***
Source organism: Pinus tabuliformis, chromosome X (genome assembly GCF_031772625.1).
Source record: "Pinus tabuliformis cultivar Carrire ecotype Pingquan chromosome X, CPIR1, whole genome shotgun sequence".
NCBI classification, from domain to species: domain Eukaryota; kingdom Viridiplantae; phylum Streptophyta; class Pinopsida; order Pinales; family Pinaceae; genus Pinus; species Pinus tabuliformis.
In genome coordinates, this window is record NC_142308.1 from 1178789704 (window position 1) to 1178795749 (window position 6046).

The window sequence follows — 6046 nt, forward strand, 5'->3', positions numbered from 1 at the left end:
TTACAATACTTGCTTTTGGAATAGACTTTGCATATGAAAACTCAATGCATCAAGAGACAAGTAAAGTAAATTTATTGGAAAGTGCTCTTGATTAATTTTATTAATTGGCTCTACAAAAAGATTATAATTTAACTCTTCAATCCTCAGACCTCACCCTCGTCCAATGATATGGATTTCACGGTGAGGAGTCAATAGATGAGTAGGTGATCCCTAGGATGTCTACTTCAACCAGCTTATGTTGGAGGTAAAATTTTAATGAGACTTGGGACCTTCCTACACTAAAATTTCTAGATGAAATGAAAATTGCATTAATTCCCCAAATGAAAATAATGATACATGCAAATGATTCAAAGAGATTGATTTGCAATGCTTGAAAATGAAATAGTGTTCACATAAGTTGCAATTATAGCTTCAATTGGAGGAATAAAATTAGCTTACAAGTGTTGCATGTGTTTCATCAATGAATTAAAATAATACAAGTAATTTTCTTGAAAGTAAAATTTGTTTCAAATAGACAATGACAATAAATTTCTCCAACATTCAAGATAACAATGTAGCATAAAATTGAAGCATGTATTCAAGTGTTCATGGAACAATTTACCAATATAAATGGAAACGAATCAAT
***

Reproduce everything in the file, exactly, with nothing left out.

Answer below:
Source organism: Pinus tabuliformis, chromosome X (genome assembly GCF_031772625.1).
Source record: "Pinus tabuliformis cultivar Carrire ecotype Pingquan chromosome X, CPIR1, whole genome shotgun sequence".
NCBI classification, from domain to species: domain Eukaryota; kingdom Viridiplantae; phylum Streptophyta; class Pinopsida; order Pinales; family Pinaceae; genus Pinus; species Pinus tabuliformis.
In genome coordinates, this window is record NC_142308.1 from 1178789704 (window position 1) to 1178795749 (window position 6046).

The window sequence follows — 6046 nt, forward strand, 5'->3', positions numbered from 1 at the left end:
TTACAATACTTGCTTTTGGAATAGACTTTGCATATGAAAACTCAATGCATCAAGAGACAAGTAAAGTAAATTTATTGGAAAGTGCTCTTGATTAATTTTATTAATTGGCTCTACAAAAAGATTATAATTTAACTCTTCAATCCTCAGACCTCACCCTCGTCCAATGATATGGATTTCACGGTGAGGAGTCAATAGATGAGTAGGTGATCCCTAGGATGTCTACTTCAACCAGCTTATGTTGGAGGTAAAATTTTAATGAGACTTGGGACCTTCCTACACTAAAATTTCTAGATGAAATGAAAATTGCATTAATTCCCCAAATGAAAATAATGATACATGCAAATGATTCAAAGAGATTGATTTGCAATGCTTGAAAATGAAATAGTGTTCACATAAGTTGCAATTATAGCTTCAATTGGAGGAATAAAATTAGCTTACAAGTGTTGCATGTGTTTCATCAATGAATTAAAATAATACAAGTAATTTTCTTGAAAGTAAAATTTGTTTCAAATAGACAATGACAATAAATTTCTCCAACATTCAAGATAACAATGTAGCATAAAATTGAAGCATGTATTCAAGTGTTCATGGAACAATTTACCAATATAAATGGAAACGAATCAAT